Reading skills and good reading comprehension can be based on listening to stories from the early age. The more tales and stories a child hears from a very young age, the easier it will be to overcome the obstacles to learning to read, and the more willing it will be to explore the texts independently.
How will a child be a good reader?
If a child cannot imagine what he or she is hearing or reading, loses interest, he / she cannot interpret the text, he / she will not be happy to read and will not have success. Therefore, it is crucial to preserve the imaging capabilities that all young children have inherently. However, this imaging ability is compromised if children are given too much ready-made, exterior images (ie, overly elaborate illustrations in storybooks, cartoons, animations). It is important to leave room for imagery and imagery inside. Listening to the story itself (where the child can rely only on his or her own inner imagery) develops imaginative power, increases vocabulary, and promotes the development of writing skills and reading comprehension, all essential for later independent reading and comprehension.
What is a good tale?
A fairy tale, or any story told, is really good for being alive. This is how he can get from heart to heart, from person to person, from storyteller to listener. To do this, of course, you need a storyteller, a fairy tale, and the story-teller plays a huge role. As parents, as educators, we are most affected by how we are present. When we read a story or tell our child, can we really do it? Can we pass on the story so vividly that it will interest the child? This is our responsibility. It is our responsibility and our duty to even choose the right stories. It is important to choose the best story for your child based on age and interest. It is also our responsibility to provide what we give access to in the lives of children. If we do not let cartoons, computer games, mobile phones come too early in their lives, they will be able to live much longer in a protected world where they still openly and eagerly listen to their folk tales, legends and stories.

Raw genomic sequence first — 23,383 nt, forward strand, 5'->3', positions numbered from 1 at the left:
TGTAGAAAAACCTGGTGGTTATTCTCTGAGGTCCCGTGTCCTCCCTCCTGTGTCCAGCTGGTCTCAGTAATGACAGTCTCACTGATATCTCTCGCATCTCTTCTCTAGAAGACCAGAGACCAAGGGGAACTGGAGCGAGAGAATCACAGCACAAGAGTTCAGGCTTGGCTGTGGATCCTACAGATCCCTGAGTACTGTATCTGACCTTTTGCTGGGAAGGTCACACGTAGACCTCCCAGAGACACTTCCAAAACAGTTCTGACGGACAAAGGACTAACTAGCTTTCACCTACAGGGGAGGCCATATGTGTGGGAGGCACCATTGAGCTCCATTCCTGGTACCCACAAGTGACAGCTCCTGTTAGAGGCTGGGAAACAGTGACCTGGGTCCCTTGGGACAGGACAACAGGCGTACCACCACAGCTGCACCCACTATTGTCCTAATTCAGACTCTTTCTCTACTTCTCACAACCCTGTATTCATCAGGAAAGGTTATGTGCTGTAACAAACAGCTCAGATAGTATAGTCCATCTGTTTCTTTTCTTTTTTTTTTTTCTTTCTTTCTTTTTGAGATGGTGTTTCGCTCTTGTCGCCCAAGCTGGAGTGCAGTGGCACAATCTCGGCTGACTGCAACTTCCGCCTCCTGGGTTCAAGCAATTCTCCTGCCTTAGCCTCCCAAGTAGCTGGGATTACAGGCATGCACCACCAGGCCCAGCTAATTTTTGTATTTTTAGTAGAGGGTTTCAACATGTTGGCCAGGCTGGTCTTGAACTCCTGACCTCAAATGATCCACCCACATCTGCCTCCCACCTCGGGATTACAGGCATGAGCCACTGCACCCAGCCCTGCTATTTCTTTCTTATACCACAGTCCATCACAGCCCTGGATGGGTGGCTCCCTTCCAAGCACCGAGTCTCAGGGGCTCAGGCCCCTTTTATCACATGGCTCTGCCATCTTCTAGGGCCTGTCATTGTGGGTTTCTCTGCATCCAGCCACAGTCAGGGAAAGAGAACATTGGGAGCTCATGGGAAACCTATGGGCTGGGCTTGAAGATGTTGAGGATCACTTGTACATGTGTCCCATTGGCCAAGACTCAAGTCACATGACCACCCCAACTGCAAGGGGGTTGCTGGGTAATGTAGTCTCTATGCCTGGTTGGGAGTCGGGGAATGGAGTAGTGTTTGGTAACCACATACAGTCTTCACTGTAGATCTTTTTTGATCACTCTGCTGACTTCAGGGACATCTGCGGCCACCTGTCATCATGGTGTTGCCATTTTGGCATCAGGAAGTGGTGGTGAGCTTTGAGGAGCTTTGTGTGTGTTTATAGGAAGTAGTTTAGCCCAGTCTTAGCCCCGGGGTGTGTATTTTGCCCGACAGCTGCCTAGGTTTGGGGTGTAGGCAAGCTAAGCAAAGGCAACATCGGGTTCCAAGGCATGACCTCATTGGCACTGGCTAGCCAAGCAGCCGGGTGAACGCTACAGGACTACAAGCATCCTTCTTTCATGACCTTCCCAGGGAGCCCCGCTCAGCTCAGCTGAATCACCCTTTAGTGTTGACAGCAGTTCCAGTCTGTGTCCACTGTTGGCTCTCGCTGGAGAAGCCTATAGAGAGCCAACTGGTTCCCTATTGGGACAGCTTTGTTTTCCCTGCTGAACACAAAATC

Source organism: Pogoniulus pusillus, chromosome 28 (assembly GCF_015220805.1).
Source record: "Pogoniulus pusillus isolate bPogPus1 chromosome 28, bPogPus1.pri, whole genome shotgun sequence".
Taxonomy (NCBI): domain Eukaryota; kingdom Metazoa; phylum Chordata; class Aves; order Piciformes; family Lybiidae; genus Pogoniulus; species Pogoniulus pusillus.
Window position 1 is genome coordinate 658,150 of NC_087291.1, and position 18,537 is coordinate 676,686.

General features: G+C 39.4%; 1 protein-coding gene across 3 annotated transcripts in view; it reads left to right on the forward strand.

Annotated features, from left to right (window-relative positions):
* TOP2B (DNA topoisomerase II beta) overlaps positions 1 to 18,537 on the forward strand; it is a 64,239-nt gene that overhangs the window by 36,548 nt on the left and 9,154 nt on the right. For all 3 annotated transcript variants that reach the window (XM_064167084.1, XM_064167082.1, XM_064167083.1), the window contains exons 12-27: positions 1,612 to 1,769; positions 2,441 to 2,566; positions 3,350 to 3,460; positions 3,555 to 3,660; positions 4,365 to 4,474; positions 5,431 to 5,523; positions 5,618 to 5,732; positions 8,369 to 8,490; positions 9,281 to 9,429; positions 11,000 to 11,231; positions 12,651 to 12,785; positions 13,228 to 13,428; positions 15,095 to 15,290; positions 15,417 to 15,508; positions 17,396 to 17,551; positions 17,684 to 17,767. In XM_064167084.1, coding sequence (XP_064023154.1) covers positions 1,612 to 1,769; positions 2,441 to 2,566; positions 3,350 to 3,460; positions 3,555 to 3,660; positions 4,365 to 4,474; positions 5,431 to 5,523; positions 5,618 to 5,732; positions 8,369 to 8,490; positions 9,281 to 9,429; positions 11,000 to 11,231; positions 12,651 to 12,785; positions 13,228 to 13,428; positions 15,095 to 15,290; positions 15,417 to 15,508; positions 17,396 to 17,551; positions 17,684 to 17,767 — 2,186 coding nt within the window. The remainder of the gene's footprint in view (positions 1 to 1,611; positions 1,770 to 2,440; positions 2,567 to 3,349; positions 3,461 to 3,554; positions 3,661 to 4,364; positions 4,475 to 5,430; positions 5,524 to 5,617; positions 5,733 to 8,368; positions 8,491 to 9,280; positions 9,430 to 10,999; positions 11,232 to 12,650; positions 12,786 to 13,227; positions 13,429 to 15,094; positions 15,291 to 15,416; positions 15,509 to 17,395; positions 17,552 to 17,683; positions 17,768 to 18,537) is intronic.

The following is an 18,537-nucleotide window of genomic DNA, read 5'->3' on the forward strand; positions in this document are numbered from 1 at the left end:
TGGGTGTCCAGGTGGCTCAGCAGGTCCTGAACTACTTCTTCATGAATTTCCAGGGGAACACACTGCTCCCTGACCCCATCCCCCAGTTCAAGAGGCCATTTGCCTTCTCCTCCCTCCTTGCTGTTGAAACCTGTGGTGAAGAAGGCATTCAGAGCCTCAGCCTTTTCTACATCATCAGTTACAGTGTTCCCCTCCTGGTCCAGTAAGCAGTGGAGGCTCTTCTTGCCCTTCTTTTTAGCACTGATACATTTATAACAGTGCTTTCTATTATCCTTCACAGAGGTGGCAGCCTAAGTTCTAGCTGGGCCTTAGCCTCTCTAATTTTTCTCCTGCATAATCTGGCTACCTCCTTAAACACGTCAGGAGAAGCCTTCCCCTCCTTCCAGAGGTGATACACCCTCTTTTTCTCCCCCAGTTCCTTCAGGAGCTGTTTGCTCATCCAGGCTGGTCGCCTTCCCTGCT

The developmental effects of fairy tales in early childhood
Fairy tales contribute greatly to later learning abilities. It is a big fashion these days to develop emotional intelligence. However, Gardner distinguishes far more areas of intelligence. Folk tales "develop" all of these intelligence areas, even though they are not their primary function. Listening to and reading folk tales develops linguistic intelligence (grammar, grammatical knowledge, writing ability), mathematical intelligence (as folk tales also promote the ability to abstract thinking), spatial intelligence (perception of spatial, visual information, orientation), musical intelligence (poetic rhymes, formulas help to sense and modulate sounds), kinesesthetic intelligence (tales are also enhanced by sensory experience), interpersonal intelligence (support understanding of our fellow human beings), intrapsychic intelligence (self-awareness, self-motivation, help (connect) with our emotions), naturalistic intelligence (the intelligence area of our relationship to nature), spiritual intelligence (folk tales show that the world doesn't just have a visible part, he can learn to sense the invisible), existential intelligence (he can see himself through tales in his connection with the whole universe).
It could go on for a long time, but it's a pity the tales are waiting! That's enough to understand why we instinctively long for the soul-warming imagery of fairy tales. "Once upon a time" we begin our story in which the smartest, the best, or the smartest always triumph. The world's tilted order is restored, truth prevails. "Once upon a time ..." we say, and we hope that it will be once again!
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